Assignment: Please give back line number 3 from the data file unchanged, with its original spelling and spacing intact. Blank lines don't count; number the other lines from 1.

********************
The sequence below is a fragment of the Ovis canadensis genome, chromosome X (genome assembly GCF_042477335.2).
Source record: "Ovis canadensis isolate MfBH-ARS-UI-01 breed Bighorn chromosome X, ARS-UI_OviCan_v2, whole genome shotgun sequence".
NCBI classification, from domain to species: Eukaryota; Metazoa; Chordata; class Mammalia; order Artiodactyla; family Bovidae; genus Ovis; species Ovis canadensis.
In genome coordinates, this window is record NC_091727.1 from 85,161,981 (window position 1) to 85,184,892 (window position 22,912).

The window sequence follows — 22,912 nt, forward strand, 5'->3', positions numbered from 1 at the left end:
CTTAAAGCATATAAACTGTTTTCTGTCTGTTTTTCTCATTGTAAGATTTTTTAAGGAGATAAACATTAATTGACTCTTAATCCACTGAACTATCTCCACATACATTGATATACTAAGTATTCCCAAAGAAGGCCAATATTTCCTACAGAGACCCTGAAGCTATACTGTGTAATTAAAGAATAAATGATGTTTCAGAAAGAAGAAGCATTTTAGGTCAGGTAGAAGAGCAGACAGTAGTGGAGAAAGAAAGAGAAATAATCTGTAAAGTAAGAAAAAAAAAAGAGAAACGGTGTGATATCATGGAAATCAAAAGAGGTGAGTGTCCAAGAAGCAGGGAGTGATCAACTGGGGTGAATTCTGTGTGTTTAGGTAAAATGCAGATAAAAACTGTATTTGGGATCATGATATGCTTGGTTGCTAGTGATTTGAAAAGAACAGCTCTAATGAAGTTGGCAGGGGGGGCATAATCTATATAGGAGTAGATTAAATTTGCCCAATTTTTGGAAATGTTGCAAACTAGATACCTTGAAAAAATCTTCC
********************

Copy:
NCBI classification, from domain to species: Eukaryota; Metazoa; Chordata; class Mammalia; order Artiodactyla; family Bovidae; genus Ovis; species Ovis canadensis.